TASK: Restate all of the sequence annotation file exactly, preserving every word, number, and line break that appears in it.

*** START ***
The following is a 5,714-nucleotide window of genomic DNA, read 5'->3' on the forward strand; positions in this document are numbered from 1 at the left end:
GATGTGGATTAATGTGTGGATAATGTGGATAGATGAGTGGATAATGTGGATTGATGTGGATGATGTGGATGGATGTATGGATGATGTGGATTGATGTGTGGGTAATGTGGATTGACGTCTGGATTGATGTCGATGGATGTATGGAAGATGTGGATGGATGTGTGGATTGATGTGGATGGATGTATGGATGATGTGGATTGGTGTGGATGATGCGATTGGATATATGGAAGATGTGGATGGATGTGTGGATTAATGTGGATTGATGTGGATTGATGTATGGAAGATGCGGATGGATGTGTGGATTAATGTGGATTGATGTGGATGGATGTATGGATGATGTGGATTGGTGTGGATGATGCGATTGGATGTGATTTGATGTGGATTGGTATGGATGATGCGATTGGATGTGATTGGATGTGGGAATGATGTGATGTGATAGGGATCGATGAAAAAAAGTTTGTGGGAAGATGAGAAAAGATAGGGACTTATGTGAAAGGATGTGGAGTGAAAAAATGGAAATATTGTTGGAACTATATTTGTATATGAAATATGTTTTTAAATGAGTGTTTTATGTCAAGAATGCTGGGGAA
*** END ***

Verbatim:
The following is a 5,714-nucleotide window of genomic DNA, read 5'->3' on the forward strand; positions in this document are numbered from 1 at the left end:
GATGTGGATTAATGTGTGGATAATGTGGATAGATGAGTGGATAATGTGGATTGATGTGGATGATGTGGATGGATGTATGGATGATGTGGATTGATGTGTGGGTAATGTGGATTGACGTCTGGATTGATGTCGATGGATGTATGGAAGATGTGGATGGATGTGTGGATTGATGTGGATGGATGTATGGATGATGTGGATTGGTGTGGATGATGCGATTGGATATATGGAAGATGTGGATGGATGTGTGGATTAATGTGGATTGATGTGGATTGATGTATGGAAGATGCGGATGGATGTGTGGATTAATGTGGATTGATGTGGATGGATGTATGGATGATGTGGATTGGTGTGGATGATGCGATTGGATGTGATTTGATGTGGATTGGTATGGATGATGCGATTGGATGTGATTGGATGTGGGAATGATGTGATGTGATAGGGATCGATGAAAAAAAGTTTGTGGGAAGATGAGAAAAGATAGGGACTTATGTGAAAGGATGTGGAGTGAAAAAATGGAAATATTGTTGGAACTATATTTGTATATGAAATATGTTTTTAAATGAGTGTTTTATGTCAAGAATGCTGGGGAA